Essential Oils | Where Do They Actually Come From?

Essential Oils. Where do they actually come from?

I get this question a lot. Do essentials oils come from the inside of a plant? Are they crushed out of the leaves, stems, flowers, etc? And why are some cold-pressed while others have to be steam-distilled?


Last month I had the privilege of teaching a class on essential oils in downtown Waxhaw – at a little store that sells products, handmade by over 25 artisans from North and South Carolina. This is something I addressed, for the first time in a group setting. I never really questioned the idea myself, or thought about what the oils look like beyond the stuff I see in the bottles on my shelf … and because I never really had a reason to care, it never occurred to me that I could find out.

But recently I did some research online, and found something incredible.


{A microscopic image of an essential oil sac on a lavender plant}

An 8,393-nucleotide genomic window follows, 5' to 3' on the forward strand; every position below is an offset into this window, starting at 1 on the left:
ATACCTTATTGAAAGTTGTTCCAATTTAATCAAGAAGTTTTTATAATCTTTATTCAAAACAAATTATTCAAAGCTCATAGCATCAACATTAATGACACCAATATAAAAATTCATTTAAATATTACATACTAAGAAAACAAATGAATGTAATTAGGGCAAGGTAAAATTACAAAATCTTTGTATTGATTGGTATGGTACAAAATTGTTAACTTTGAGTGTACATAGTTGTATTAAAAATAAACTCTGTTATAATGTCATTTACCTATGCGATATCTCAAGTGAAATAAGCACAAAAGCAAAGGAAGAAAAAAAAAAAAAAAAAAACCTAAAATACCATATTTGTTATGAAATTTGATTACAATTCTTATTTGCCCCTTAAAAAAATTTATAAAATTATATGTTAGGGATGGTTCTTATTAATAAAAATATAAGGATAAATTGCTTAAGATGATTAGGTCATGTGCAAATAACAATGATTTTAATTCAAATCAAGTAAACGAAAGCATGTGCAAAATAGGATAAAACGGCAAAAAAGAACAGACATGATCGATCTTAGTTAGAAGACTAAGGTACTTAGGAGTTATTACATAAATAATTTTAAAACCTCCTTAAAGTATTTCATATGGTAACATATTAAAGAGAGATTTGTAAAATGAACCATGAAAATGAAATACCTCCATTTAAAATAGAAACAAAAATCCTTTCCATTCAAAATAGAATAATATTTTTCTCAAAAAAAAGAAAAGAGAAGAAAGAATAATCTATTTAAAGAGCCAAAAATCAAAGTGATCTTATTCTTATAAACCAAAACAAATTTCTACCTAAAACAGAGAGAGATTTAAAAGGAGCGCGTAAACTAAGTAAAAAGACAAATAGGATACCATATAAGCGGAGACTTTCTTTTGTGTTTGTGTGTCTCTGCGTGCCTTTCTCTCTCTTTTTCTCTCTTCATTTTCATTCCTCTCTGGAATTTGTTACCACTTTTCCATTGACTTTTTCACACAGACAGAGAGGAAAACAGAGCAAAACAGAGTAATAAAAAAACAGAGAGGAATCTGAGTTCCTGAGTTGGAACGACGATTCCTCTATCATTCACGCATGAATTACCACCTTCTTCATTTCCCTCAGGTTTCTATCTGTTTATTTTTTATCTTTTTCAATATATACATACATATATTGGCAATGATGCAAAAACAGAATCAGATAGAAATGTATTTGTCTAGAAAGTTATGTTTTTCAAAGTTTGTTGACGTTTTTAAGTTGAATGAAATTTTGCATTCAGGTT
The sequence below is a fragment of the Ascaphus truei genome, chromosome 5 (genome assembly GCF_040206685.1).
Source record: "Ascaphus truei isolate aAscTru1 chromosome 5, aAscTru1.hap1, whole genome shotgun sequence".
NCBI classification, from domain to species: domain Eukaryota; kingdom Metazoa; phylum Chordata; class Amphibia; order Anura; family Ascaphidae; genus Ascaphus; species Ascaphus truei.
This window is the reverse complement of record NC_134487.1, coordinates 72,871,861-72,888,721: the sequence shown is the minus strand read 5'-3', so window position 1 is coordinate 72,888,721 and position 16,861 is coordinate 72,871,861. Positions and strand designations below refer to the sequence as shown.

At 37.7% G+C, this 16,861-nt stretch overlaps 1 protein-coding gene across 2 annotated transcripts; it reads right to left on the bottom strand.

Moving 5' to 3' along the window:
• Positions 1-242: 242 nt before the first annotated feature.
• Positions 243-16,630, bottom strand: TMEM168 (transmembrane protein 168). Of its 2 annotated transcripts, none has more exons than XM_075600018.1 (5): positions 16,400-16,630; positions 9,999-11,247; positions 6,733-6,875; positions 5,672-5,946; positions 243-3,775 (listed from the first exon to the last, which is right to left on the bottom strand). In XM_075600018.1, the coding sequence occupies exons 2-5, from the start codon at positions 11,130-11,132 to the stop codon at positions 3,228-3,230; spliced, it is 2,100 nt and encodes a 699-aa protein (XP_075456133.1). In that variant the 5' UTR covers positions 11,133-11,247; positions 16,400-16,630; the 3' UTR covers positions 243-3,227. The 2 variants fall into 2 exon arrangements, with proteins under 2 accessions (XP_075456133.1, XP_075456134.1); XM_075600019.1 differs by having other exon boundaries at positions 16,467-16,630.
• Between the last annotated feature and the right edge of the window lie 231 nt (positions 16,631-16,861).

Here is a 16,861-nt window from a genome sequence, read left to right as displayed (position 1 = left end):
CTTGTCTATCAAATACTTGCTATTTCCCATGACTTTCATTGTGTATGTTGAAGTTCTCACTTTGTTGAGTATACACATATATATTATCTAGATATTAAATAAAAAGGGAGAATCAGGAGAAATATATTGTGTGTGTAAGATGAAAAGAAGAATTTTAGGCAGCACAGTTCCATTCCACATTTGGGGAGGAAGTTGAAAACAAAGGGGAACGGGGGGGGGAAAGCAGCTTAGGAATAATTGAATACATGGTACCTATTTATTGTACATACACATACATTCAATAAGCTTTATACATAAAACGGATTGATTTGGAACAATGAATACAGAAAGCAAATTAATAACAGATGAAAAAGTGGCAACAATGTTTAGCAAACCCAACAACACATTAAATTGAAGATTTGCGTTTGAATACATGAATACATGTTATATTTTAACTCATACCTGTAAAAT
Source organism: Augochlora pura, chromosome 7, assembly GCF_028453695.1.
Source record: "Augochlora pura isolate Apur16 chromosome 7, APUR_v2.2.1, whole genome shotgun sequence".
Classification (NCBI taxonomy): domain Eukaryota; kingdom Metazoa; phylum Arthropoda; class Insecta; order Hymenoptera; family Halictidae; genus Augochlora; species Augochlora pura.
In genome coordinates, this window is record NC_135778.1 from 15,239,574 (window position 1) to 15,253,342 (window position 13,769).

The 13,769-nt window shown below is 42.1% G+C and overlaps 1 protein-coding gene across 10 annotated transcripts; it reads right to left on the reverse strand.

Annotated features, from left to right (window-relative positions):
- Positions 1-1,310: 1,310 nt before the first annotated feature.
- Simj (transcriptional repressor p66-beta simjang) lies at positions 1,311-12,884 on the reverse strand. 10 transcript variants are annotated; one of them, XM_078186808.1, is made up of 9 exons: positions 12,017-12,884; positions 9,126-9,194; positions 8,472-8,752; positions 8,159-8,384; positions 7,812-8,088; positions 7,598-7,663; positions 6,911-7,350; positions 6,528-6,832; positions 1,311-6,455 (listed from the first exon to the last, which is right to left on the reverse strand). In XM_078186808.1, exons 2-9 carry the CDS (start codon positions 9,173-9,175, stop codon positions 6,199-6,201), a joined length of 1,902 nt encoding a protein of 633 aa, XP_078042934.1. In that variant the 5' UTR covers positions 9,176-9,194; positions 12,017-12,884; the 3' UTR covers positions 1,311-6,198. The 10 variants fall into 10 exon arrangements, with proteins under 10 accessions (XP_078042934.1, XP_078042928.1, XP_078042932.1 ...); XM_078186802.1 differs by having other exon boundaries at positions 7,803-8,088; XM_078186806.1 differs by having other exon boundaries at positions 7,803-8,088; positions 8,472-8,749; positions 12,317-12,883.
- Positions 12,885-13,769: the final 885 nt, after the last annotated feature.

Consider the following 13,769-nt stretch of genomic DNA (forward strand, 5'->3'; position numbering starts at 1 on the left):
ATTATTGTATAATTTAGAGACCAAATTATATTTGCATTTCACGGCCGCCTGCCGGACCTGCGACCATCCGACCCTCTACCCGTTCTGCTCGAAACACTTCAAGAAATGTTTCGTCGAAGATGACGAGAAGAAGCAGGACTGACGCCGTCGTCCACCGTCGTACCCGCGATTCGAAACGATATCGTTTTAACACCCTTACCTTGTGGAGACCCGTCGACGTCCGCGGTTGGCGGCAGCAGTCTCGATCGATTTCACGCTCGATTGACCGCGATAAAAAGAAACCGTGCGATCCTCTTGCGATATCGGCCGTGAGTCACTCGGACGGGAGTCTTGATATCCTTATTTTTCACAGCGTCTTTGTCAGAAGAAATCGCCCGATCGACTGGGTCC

It’s incredibly amazing to think that these little oil sacs are *all over* the stems, leaves, flowers, etc. on various plants.

Sometimes the oil sacs can be removed easily – in the case of lemon or orange peels {and other citrus fruits}, they can be removed simply by pressing or crushing {cold-pressed method}. Most essential oils require a low heat method to soften and loosen the essential oil sacs {steam-distilled}.

Not all plants have essential oils.

It’s true … some do and some don’t. You won’t find essential oils on a comfrey plant, or a calendula flower. But you will find them on lemon peels, lavender buds and eucalyptus leaves.

The term ‘essential oil’ can legally refer to a lot of other things. For example, there is no such thing as pure Almond Essential Oil – yet google Almond Essential Oil and you’ll find lots of them on the market! Check out this post on the difference between pure essential oils, absolutes, CO2 extracts, isolates, etc.

Check out some of these other frequently asked questions on Essential Oils.


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